Standing in a baobab tree with my husband. It had been hallowed out many years ago by people who lived inside its trunk.

OK. I know what you're thinking, "Plants are boring". But give me a chance to prove that you're wrong because some of the plants on the Serengeti are truly fascinating. Really!

Take this upside-down tree, for example. It drops its leaves in the early autumn and stays leafless for 9 whole months. When you look at it, those bare branches look like roots, but they're growing up into the air! The real name of this tree is the baobab tree. It can grow to be 70 feet tall. That's massive! Picture Cottage Lane having 7 stories on it. That's how tall this tree is.

I did some research on baobabs. It said the fruit was really tasty. So while I was standing under a baobab I picked up a pod and looked at the fruit inside. Robert told me it was safe to eat, so I took a bite. Ugh! It tasted like I was eating sweet-sour chalk! I guess it's an acquired taste.

An ostrich amongst the baobab trees. Notice the damage on the tree trunks caused by elephants.

This next part is for Mrs. Rudin, but you can read it anyway. The baobab has some super cool adaptations. That means, over the millions of generations of baobabs, they have developed some features that allow the tree to survive so it can grow up and reproduce. For one thing, it stores water in its big trunk. This helps it survive during the dry season, but it also makes it fire-resistant so it can survive most forest fires. To conserve energy, its branches are short. But its roots are very long, sometimes hundreds of feet long, enabling them to find water.

By carbon dating, scientists have proven some baobabs to be over 3,000 years old.

That's not all! It grows a tough outer "shell" on its trunk to protect the inner trunk from the animals, like the elephants that rub against it. If the trunk does get damaged, it can re-grow the damaged part. Even if much of the tree trunk gets cut away, this plant will continue to grow. No wonder some baobabs have lived to be over 3,000 years old!

Sausage-shaped fruits hang from a sausage tree.

The sausage tree is another awesome plant. When my students were researching the Serengeti ecosystem for me, they discovered that this tree has fruit shaped like sausages! (See Student Research glogs.) Knowing this, I asked Robert to point one out to us.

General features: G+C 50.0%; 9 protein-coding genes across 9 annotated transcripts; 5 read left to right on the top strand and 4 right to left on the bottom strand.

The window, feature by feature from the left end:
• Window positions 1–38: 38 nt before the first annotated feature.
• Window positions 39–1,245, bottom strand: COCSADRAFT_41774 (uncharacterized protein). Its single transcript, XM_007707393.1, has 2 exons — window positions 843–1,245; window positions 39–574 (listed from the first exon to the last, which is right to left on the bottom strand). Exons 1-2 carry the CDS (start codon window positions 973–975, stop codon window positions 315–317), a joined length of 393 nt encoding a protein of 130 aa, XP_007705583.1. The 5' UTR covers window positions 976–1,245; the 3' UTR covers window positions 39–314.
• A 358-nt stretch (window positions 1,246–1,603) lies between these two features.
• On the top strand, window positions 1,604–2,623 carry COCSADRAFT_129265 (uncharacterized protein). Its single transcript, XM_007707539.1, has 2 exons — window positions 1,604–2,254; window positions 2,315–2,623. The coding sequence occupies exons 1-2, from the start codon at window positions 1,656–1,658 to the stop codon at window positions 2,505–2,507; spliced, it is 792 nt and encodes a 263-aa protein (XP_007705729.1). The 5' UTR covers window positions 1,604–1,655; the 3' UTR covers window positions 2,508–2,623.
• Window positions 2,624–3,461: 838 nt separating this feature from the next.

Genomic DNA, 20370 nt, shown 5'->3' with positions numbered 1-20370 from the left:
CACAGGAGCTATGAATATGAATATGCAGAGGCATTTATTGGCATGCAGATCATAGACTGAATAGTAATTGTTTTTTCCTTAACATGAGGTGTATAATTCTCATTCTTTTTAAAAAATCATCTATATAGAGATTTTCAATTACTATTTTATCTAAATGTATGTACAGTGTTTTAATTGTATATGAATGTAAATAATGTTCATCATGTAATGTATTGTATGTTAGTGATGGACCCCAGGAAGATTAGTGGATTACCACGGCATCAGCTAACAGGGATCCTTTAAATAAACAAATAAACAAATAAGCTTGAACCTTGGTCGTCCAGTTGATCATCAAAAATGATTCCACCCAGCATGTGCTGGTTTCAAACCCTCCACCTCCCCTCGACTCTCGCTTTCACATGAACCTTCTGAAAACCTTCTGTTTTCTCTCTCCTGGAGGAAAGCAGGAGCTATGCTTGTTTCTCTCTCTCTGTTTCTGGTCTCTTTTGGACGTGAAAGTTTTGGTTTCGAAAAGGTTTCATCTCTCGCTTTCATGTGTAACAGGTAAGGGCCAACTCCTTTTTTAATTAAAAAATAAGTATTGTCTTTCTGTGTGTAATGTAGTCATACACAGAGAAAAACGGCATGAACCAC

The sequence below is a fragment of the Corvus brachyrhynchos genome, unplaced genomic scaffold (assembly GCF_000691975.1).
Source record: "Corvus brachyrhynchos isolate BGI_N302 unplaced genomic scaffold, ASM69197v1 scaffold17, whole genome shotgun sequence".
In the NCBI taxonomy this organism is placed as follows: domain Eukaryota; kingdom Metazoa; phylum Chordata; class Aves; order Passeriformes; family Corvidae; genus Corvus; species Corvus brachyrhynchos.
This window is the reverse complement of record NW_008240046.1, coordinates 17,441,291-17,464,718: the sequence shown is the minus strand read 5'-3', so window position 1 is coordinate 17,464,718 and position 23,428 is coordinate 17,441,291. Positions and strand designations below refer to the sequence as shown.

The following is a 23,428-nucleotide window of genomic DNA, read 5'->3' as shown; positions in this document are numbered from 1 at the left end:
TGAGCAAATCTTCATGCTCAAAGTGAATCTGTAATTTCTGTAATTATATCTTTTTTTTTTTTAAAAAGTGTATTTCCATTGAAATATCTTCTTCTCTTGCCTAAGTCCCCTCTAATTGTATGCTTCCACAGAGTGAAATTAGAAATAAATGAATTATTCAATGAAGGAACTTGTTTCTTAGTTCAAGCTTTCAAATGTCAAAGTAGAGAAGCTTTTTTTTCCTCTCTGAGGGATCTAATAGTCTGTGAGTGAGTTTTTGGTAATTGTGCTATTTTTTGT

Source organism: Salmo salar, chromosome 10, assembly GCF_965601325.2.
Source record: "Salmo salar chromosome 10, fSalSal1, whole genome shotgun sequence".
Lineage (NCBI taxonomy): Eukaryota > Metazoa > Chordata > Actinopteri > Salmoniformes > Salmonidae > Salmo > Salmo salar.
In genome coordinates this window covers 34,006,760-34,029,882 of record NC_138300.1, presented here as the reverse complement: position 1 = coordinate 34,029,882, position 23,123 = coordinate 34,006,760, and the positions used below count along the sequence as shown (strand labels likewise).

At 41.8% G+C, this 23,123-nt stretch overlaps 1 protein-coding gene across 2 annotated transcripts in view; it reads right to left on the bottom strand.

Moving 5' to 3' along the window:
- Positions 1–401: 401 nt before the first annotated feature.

Sausage fruit can be eaten by animals but is poisonous for people.

He found us this magnificent specimen. He said that the fruit was eaten by baboons, giraffes, elephants, warthogs, porcupines and others. People also use parts of the plant for herbal medicines. The flowers give off a very strong smell at night to attract the bats. They drink the nectar while pollinating the flowers. What a useful plant!

A beautiful acacia tree.

The acacias are one of my favorite trees. I guess that's because I've seen pictures of them for many years and have come to associate them with Africa. I love their triangular shape and the graceful curves of their branches. In some areas, there are acacia forests. In other areas, the trees are dotted here and there on the savanna, wherever the wind or a bird has dropped a seed.


John, the camp's night watchman, shows us a whistling thorn acacia tree.

I was surprised to learn there are many different types of acacia trees. Some do not grow very tall at all. The whistling thorn acacia is a good example. It's short, but many animals don't eat it. Why? Stinging ants! The ants burrow into the fruit of this tree. They eat the fruit, drink the juice, and live inside the pod. On their way in, they chew a little hole into the fruit. When the wind blows through the hole it whistles.

Fruit of the whistling thorn acacia tree.